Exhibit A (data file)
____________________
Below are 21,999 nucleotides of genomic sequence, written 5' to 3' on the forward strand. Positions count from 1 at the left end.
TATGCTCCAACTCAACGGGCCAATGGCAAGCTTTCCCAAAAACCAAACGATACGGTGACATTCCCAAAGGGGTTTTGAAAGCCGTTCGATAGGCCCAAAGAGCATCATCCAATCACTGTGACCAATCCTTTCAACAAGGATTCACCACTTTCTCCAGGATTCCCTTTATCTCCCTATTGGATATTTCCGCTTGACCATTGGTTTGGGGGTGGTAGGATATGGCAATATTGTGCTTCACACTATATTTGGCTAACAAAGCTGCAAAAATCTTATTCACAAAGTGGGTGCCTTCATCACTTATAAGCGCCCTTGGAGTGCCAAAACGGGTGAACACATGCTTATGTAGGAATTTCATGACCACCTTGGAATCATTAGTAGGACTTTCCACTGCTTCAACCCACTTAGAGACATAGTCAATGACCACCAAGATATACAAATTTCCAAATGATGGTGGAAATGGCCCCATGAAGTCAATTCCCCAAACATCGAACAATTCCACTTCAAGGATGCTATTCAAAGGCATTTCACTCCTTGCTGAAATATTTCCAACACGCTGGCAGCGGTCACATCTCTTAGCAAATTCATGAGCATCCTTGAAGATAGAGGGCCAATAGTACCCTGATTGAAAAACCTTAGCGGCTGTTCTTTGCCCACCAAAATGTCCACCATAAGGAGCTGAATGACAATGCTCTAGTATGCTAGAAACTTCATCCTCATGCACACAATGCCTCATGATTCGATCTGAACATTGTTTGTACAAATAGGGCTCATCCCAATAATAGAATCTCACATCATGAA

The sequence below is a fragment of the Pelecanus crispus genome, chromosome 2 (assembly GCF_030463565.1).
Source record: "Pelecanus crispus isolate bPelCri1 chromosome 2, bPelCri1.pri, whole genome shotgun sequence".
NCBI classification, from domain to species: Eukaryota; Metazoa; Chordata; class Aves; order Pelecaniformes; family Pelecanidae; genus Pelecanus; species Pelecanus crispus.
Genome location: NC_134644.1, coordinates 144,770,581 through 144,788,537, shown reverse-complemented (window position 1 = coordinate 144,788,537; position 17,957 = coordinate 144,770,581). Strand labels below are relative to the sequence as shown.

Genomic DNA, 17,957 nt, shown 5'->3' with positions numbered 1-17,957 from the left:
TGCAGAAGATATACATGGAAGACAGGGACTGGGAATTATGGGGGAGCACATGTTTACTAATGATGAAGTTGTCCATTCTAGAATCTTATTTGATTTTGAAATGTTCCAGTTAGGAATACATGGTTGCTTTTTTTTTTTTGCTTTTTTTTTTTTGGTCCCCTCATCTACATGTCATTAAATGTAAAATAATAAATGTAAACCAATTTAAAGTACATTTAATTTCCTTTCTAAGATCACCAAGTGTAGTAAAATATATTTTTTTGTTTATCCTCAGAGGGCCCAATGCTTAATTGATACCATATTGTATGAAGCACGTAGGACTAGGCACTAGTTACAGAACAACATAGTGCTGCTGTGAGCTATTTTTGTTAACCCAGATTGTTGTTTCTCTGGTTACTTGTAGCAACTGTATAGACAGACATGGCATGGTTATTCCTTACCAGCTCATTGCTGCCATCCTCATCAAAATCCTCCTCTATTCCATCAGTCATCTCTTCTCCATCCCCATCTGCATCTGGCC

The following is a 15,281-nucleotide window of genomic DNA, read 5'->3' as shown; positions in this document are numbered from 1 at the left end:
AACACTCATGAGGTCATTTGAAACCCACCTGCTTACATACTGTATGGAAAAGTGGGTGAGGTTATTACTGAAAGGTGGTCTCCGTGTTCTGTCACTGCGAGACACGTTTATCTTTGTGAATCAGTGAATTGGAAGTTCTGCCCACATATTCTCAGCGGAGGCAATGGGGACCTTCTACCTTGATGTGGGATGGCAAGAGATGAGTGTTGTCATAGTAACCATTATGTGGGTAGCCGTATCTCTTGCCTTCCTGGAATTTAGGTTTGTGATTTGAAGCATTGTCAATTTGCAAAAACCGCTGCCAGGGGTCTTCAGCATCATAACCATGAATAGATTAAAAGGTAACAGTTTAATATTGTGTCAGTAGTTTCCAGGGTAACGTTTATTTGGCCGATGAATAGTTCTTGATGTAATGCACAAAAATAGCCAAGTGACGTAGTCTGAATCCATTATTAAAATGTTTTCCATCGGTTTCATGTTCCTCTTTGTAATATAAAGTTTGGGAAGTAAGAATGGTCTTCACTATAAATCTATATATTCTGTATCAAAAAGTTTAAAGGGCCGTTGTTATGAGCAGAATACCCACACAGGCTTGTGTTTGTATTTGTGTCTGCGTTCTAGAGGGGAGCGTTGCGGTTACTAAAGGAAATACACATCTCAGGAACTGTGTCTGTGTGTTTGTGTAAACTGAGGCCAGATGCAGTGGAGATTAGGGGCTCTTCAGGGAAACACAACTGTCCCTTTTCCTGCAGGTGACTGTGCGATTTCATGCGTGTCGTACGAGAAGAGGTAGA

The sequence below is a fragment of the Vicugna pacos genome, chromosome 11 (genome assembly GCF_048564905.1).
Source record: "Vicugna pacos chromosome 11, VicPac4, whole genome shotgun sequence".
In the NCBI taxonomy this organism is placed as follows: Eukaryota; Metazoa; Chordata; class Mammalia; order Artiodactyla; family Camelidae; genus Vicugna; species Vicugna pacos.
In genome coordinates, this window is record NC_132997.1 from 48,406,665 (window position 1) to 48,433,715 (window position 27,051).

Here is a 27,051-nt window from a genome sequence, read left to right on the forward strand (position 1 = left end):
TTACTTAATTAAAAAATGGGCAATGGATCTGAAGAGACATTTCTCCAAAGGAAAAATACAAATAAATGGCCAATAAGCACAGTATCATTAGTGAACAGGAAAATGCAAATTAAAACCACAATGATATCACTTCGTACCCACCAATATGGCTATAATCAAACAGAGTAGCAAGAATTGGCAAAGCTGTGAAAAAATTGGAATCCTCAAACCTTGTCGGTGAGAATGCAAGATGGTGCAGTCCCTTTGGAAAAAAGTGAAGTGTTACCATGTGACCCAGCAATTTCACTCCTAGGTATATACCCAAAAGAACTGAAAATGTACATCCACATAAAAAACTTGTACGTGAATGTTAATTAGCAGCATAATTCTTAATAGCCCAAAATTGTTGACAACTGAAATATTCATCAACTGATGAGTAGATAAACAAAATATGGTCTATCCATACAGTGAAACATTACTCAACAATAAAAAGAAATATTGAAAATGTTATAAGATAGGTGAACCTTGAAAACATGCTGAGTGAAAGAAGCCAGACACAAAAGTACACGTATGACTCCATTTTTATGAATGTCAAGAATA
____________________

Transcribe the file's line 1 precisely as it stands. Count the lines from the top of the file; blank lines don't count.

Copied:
Below are 21,999 nucleotides of genomic sequence, written 5' to 3' on the forward strand. Positions count from 1 at the left end.